.htaccess Files are Touchy

.htaccess files are very powerful and, like most computer communications, are very exacting in the grammer they use to communicate with the Apache server. The slightest syntax error (like a missing space) can result in severe server malfunction. Thus it is crucial to make backup copies of everything related to your site (including any original .htaccess files) before working with your .htaccess.  It is also important to check your entire website thoroughly after making any changes.  If any errors or other problems are encountered, employ your backups immediately to restore the original configuration while you test your .htaccess files.

Is There a Place I Can Check the Grammar of My .htaccess File?

I asked this question at SMX West 2009 at a panel on Apache server configuration and 301 redirects (301 Redirect, How Do I Love You? Let Me Count The Ways).    The speakers were Alex Bennert, In House SEO, Wall Street Journal; Jordan Kasteler, Co-Founder, SearchandSocial.com; Carolyn Shelby from CShel; Stephan Spencer, Founder & President, Netconcepts; and Jonah Stein, Founder, ItsTheROI. These are all serious SEO players – so they would know if anyone would.  When the question got asked, they all looked puzzled and then said "I just test it live on my staging server."  I have spent hours looking for a .htaccess grammar checker and have yet to find anything that has any real horsepower.   So seemingly the only options to check your .htaccess grammar are either to test it on your stage or live server or find a friend or Apache guru who can review what you have done. 

Basic .htaccess Character Set

We’re going to start this overview of .htaccess grammar with a review of the core character definitions (which is probably the hardest documentation I’ve had to find.  You’d think everyone would start with "the letters"  of the alphabet, but believe it or not, they don’t).  In the next post, we will then construct basic statements with these character sets so you can see them in action.  After that, we’ll move into multipage commands. 

the # instructs the server to ignore the line. Used for comments. Each comment line requires it’s own #. It is good practice to use only letters, numbers, dashes, and underscores, as this will help eliminate/avoid potential server parsing errors.
Chain: instructs server to chain the current rule with the previous rule.
Environmental Variable: instructs the server to set the environmental variable "variable" to "value".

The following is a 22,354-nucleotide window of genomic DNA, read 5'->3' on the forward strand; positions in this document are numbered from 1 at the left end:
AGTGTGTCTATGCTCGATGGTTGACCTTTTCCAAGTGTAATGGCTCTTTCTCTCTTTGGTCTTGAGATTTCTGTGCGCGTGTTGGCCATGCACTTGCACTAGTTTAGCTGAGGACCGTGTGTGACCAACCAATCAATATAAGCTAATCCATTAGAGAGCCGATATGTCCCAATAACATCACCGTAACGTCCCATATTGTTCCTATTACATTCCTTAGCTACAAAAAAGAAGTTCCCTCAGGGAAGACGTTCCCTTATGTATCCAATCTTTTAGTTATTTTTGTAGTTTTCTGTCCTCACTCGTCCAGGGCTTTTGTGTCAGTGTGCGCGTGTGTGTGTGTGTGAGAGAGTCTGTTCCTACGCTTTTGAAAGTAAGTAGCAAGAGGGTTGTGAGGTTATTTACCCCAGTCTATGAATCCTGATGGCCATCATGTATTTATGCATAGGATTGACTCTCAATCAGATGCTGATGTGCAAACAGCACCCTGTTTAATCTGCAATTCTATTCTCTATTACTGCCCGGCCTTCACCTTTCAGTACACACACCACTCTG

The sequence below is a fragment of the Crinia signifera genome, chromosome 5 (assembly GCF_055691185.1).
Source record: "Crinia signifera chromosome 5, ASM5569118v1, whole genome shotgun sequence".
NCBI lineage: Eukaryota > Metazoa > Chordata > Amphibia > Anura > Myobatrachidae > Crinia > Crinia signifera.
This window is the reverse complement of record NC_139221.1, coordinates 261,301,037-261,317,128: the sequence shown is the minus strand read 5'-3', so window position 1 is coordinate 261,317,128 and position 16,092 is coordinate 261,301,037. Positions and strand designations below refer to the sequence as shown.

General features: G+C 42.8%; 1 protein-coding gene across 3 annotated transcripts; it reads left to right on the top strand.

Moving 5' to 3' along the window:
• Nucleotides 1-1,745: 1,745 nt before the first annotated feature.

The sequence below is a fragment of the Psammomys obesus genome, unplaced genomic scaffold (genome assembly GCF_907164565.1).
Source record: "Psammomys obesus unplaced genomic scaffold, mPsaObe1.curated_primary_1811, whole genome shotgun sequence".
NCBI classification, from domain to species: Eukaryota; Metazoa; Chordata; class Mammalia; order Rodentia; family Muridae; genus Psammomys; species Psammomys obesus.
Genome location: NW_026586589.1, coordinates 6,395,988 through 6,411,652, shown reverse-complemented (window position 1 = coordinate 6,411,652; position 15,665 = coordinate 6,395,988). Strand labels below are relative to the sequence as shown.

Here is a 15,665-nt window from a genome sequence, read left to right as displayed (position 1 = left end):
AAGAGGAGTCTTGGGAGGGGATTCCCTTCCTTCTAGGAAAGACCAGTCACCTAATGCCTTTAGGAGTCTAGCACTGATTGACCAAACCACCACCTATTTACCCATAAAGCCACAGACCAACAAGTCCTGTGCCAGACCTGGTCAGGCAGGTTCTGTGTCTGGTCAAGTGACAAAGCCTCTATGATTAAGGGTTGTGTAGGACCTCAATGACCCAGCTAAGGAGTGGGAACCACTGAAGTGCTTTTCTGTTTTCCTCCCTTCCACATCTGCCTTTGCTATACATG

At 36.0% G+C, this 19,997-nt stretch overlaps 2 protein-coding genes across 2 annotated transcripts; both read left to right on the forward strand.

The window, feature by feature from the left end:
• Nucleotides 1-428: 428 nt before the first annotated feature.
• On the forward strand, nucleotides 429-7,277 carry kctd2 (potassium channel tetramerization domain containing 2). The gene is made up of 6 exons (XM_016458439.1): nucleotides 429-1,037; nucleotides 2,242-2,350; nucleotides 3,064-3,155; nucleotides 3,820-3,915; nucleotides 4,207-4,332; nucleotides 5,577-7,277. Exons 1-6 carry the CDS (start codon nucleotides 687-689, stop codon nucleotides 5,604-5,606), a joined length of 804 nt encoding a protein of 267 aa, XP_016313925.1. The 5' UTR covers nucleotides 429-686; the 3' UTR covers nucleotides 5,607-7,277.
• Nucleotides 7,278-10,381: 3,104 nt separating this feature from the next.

Forbidden: instructs the server to return a 403 Forbidden to the client. 
Gone: instructs the server to deliver Gone (no longer exists) status message. 
Last rule: instructs the server to stop rewriting after the preceding directive is processed.
Next: instructs Apache to rerun the rewrite rule until all rewriting directives have been achieved.
No Case: defines any associated argument as case-insensitive. i.e., "NC" = "No Case".
No Escape: instructs the server to parse output without escaping characters.
No Subrequest: instructs the server to skip the directive if internal sub-request.  
Or: specifies a logical "or" that ties two expressions together such that either one proving true will cause the associated rule to be applied.
Proxy: instructs server to handle requests by mod_proxy
Pass Through: instructs mod_rewrite to pass the rewritten URL back to Apache for further processing.  
Append Query String: directs server to add the query string to the end of the expression (URL).
Redirect: instructs Apache to issue a redirect, causing the browser to request the rewritten/modified URL.
Skip: instructs the server to skip the next "x" number of rules if a match is detected.
Mime Type: declares the mime type of the target resource.
specifies a character class, in which any character within the brackets will be a match. e.g., [xyz] will match either an x, y, or z.
character class in which any combination of items within the brackets will be a match. e.g., [xyz]+ will match any number of x’s, y’s, z’s, or any combination of these characters.
specifies not within a character class. e.g., [^xyz] will match any character that is neither x, y, nor z.
a dash (-) between two characters within a character class ([]) denotes the range of characters between them. e.g., [a-zA-Z] matches all lowercase and uppercase letters from a to z.
specifies an exact number, n, of the preceding character. e.g., x{3} matches exactly three x’s.
specifies n or more of the preceding character. e.g., x{3,} matches three or more x’s.